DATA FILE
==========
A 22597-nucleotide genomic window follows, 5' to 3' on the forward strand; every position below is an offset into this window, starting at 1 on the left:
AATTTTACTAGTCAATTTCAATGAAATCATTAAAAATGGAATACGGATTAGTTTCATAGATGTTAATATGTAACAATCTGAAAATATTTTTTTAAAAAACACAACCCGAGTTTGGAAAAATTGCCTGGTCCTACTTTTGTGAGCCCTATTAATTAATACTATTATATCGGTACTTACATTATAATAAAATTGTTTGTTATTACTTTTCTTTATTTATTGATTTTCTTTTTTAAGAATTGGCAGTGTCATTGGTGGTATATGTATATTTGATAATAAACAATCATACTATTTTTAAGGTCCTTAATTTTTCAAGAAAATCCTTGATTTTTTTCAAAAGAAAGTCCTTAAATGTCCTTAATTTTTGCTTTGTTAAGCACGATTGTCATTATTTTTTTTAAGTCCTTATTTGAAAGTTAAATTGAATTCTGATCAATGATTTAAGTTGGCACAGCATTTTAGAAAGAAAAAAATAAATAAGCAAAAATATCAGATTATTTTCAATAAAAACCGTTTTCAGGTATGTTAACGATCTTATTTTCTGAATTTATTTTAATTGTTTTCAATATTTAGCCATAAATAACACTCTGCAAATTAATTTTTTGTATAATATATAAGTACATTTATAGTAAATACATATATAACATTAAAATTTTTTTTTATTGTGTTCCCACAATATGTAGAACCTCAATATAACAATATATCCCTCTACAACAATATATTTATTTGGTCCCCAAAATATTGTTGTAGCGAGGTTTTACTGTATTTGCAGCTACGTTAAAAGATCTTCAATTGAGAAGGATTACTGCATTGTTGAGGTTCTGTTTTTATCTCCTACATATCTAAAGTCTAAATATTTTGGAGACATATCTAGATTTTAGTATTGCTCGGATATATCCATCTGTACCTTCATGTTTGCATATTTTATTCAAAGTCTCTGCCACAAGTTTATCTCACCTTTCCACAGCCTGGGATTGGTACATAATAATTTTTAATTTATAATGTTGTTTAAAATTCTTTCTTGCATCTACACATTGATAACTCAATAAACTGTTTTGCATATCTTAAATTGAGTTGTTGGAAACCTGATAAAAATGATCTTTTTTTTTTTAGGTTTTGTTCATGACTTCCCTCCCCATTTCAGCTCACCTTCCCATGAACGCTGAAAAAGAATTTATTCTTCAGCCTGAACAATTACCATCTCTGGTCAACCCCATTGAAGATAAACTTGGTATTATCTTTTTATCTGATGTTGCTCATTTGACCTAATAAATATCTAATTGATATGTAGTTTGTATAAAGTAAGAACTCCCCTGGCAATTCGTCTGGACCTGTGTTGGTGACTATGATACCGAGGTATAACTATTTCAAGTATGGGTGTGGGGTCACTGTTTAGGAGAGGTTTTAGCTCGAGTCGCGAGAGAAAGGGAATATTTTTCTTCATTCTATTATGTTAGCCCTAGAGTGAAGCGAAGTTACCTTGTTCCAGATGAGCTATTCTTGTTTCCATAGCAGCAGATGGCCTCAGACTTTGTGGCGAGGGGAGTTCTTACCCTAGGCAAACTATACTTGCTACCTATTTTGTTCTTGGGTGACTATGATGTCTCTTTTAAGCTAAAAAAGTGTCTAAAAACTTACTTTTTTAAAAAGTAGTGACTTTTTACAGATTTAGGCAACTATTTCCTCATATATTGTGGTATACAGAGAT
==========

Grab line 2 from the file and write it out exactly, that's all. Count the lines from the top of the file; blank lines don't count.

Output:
AATTTTACTAGTCAATTTCAATGAAATCATTAAAAATGGAATACGGATTAGTTTCATAGATGTTAATATGTAACAATCTGAAAATATTTTTTTAAAAAACACAACCCGAGTTTGGAAAAATTGCCTGGTCCTACTTTTGTGAGCCCTATTAATTAATACTATTATATCGGTACTTACATTATAATAAAATTGTTTGTTATTACTTTTCTTTATTTATTGATTTTCTTTTTTAAGAATTGGCAGTGTCATTGGTGGTATATGTATATTTGATAATAAACAATCATACTATTTTTAAGGTCCTTAATTTTTCAAGAAAATCCTTGATTTTTTTCAAAAGAAAGTCCTTAAATGTCCTTAATTTTTGCTTTGTTAAGCACGATTGTCATTATTTTTTTTAAGTCCTTATTTGAAAGTTAAATTGAATTCTGATCAATGATTTAAGTTGGCACAGCATTTTAGAAAGAAAAAAATAAATAAGCAAAAATATCAGATTATTTTCAATAAAAACCGTTTTCAGGTATGTTAACGATCTTATTTTCTGAATTTATTTTAATTGTTTTCAATATTTAGCCATAAATAACACTCTGCAAATTAATTTTTTGTATAATATATAAGTACATTTATAGTAAATACATATATAACATTAAAATTTTTTTTTATTGTGTTCCCACAATATGTAGAACCTCAATATAACAATATATCCCTCTACAACAATATATTTATTTGGTCCCCAAAATATTGTTGTAGCGAGGTTTTACTGTATTTGCAGCTACGTTAAAAGATCTTCAATTGAGAAGGATTACTGCATTGTTGAGGTTCTGTTTTTATCTCCTACATATCTAAAGTCTAAATATTTTGGAGACATATCTAGATTTTAGTATTGCTCGGATATATCCATCTGTACCTTCATGTTTGCATATTTTATTCAAAGTCTCTGCCACAAGTTTATCTCACCTTTCCACAGCCTGGGATTGGTACATAATAATTTTTAATTTATAATGTTGTTTAAAATTCTTTCTTGCATCTACACATTGATAACTCAATAAACTGTTTTGCATATCTTAAATTGAGTTGTTGGAAACCTGATAAAAATGATCTTTTTTTTTTTAGGTTTTGTTCATGACTTCCCTCCCCATTTCAGCTCACCTTCCCATGAACGCTGAAAAAGAATTTATTCTTCAGCCTGAACAATTACCATCTCTGGTCAACCCCATTGAAGATAAACTTGGTATTATCTTTTTATCTGATGTTGCTCATTTGACCTAATAAATATCTAATTGATATGTAGTTTGTATAAAGTAAGAACTCCCCTGGCAATTCGTCTGGACCTGTGTTGGTGACTATGATACCGAGGTATAACTATTTCAAGTATGGGTGTGGGGTCACTGTTTAGGAGAGGTTTTAGCTCGAGTCGCGAGAGAAAGGGAATATTTTTCTTCATTCTATTATGTTAGCCCTAGAGTGAAGCGAAGTTACCTTGTTCCAGATGAGCTATTCTTGTTTCCATAGCAGCAGATGGCCTCAGACTTTGTGGCGAGGGGAGTTCTTACCCTAGGCAAACTATACTTGCTACCTATTTTGTTCTTGGGTGACTATGATGTCTCTTTTAAGCTAAAAAAGTGTCTAAAAACTTACTTTTTTAAAAAGTAGTGACTTTTTACAGATTTAGGCAACTATTTCCTCATATATTGTGGTATACAGAGAT